What employees think of – and what to do about it

by
October 4, 2017

What employees think of – and what to do about it

The role of an HR professional is broad, and covers everything from employee record administration, to conflict resolution and employee relations. So at some point in your career, you’ve probably been asked to do things like:

  • Increase employee engagement
  • Mediate a tricky dispute
  • Organise an office wellbeing initiative

This kind of task would be so much easier if you could just read your employees’ minds, right? Well, that’s exactly what Debora Figueiredo, writing for the Developing People Globally blog, claims to have done – using nothing more than the power of Big Data, i.e. Google!

What UK workers really think

Developing People Globally is a leading CIPD course provider. And Debora’s experiment on their blog was simple, but insightful. By typing in partial search terms, such as ‘my colleagues’ and ‘somebody I work with’, she was able to collect a list of frequently asked questions using Google’s autofill feature.

And it turns out that when employees get home from work – or maybe even while they’re at work – they’re thinking about things like this:

  • My colleagues are racist
  • I can’t stand someone I work with
  • My job feels pointless
  • My colleagues think I’m weird
  • One of my colleagues smells

These are probably not the kinds of thing you want your employees to be thinking. But let’s be practical about this – if they are thinking about them, then they won’t stop thinking about them unless the problem goes away.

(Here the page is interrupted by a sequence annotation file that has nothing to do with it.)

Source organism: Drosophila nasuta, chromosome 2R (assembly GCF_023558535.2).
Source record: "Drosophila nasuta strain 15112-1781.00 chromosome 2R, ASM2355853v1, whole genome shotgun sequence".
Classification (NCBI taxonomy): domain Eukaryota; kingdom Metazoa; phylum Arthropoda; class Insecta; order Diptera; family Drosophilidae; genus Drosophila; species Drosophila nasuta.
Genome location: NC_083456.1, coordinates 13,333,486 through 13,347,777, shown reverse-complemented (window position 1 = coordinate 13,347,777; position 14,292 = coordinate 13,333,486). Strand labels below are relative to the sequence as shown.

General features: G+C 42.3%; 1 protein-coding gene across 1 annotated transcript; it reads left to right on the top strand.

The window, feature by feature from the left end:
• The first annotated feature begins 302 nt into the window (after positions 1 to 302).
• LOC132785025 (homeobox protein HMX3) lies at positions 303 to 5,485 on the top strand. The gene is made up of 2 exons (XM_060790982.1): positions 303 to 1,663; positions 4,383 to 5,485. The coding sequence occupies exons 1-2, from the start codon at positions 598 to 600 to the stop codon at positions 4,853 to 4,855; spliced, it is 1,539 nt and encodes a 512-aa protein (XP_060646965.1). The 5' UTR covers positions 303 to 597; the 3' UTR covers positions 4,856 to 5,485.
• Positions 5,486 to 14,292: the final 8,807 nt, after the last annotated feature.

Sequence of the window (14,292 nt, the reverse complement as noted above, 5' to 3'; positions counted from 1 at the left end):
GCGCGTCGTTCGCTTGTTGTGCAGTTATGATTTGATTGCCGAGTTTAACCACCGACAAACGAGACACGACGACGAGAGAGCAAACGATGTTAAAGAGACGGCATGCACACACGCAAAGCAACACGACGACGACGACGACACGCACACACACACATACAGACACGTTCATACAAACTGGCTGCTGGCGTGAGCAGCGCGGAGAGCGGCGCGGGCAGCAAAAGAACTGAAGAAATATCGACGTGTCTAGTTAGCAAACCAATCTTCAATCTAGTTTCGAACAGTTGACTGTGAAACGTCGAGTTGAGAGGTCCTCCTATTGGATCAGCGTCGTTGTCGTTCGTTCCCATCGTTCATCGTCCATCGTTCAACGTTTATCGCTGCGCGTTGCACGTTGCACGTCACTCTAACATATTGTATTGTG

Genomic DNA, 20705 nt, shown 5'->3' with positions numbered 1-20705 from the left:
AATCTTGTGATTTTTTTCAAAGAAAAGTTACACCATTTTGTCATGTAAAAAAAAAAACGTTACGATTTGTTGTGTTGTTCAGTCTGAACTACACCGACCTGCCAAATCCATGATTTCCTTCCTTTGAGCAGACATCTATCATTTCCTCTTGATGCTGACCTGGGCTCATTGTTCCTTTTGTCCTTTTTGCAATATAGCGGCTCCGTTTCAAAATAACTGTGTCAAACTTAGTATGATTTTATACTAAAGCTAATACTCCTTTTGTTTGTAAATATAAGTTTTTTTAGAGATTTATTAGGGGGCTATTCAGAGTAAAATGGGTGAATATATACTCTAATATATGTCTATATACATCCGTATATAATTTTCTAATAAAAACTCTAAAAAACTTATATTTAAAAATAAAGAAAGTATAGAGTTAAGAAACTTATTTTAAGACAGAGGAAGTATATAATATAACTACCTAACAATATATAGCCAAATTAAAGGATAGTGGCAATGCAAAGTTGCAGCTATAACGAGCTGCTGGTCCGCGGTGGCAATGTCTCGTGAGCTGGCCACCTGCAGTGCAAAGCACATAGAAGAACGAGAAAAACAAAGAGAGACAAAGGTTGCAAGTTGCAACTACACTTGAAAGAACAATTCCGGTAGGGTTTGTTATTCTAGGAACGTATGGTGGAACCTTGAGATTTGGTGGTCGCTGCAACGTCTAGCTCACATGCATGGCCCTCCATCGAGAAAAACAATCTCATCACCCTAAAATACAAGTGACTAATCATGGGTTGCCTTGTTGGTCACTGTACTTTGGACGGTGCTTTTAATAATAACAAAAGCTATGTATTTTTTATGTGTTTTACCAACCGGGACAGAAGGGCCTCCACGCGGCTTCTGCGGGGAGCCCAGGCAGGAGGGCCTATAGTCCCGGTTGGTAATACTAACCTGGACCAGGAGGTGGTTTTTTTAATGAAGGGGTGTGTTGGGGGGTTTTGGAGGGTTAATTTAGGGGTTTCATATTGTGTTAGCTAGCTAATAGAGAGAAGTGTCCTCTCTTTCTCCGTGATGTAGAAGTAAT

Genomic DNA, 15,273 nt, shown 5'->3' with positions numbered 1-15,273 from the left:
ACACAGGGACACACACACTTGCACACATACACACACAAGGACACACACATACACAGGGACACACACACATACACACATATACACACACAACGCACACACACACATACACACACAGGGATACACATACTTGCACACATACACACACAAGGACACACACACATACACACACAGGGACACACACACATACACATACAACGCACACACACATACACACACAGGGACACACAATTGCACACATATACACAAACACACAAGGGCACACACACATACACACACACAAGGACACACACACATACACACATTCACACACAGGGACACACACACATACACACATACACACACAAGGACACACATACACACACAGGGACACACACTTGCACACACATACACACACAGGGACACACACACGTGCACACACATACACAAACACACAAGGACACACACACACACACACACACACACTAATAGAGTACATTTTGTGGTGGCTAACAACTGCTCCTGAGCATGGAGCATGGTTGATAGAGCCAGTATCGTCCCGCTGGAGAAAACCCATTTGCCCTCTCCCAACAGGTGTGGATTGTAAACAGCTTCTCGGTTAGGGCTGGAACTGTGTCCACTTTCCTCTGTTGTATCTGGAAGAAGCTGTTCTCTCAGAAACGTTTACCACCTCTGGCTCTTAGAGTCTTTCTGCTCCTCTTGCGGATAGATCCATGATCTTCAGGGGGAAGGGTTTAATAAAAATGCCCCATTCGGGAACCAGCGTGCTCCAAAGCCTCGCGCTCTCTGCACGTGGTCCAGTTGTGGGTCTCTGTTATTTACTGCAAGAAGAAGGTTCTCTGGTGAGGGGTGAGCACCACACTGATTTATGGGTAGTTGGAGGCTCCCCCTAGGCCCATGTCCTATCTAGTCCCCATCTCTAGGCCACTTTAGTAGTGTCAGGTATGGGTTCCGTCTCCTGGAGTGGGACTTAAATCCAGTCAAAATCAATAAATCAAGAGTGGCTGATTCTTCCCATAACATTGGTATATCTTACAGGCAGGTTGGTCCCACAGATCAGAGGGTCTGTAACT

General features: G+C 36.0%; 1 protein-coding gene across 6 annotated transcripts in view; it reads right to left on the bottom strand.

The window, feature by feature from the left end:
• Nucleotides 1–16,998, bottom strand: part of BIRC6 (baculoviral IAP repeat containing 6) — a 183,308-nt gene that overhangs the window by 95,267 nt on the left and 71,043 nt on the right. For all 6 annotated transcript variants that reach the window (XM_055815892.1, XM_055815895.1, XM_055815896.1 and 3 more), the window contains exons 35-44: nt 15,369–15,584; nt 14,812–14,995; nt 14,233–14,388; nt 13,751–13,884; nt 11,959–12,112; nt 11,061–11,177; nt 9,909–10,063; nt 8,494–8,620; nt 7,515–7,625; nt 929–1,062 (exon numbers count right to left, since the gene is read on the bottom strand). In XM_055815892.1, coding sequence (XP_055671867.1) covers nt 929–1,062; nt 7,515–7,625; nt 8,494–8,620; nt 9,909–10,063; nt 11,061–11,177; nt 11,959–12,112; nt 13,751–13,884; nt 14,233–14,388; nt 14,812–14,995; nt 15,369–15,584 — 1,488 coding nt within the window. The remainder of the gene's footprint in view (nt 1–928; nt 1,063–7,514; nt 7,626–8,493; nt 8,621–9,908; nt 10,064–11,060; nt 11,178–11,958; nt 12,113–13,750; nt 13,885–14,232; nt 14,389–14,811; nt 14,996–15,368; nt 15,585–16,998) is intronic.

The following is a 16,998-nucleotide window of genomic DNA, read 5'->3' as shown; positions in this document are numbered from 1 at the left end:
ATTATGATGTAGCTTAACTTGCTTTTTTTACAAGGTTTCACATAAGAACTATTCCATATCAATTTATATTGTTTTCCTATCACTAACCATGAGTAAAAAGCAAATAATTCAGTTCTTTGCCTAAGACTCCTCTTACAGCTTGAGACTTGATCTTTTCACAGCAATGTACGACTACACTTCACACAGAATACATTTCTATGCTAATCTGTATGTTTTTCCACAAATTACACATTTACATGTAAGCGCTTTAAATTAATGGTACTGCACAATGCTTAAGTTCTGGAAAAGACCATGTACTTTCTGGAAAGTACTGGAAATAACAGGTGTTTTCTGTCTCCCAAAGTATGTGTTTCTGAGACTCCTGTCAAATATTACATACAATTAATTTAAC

And that’s where you can fly in to save the day. So what exactly can you do if your colleagues are thinking these things? Let’s take a few of the above examples, and work through them one by one.

My colleagues are racist

If you have a severe racism problem on your hands at work, then hopefully you’ve already addressed it, and taken action. You should have a strong policy in place condemning this kind of behaviour, and you should be making sure all employees have read it, understand it, and are following it.

But beyond this, you can adopt on-going strategies to encourage tolerance and cultural diversity in the workplace. We wrote about this a while ago on the blog, and came up with a few suggestions to help you get started, such as:

  • Creating a more culturally diverse holiday calendar. Why restrict your company only to the public and religious holidays most frequently observed in your country? Try introduce less common cultural celebrations, like the Chinese New Year. I’m not saying you must give everybody a public holiday for every single special occasion. But even just raising more awareness of these special days can help your employees appreciate what’s important to their colleagues.
  • Hold regular ‘culture days’. You can go beyond simply talking about special occasions, by holding the occasional cultural celebration. Invite different people from your workforce to talk about the things most important in their culture – be that religious or otherwise – and encourage other employees to ask positive questions, and open their minds to learning.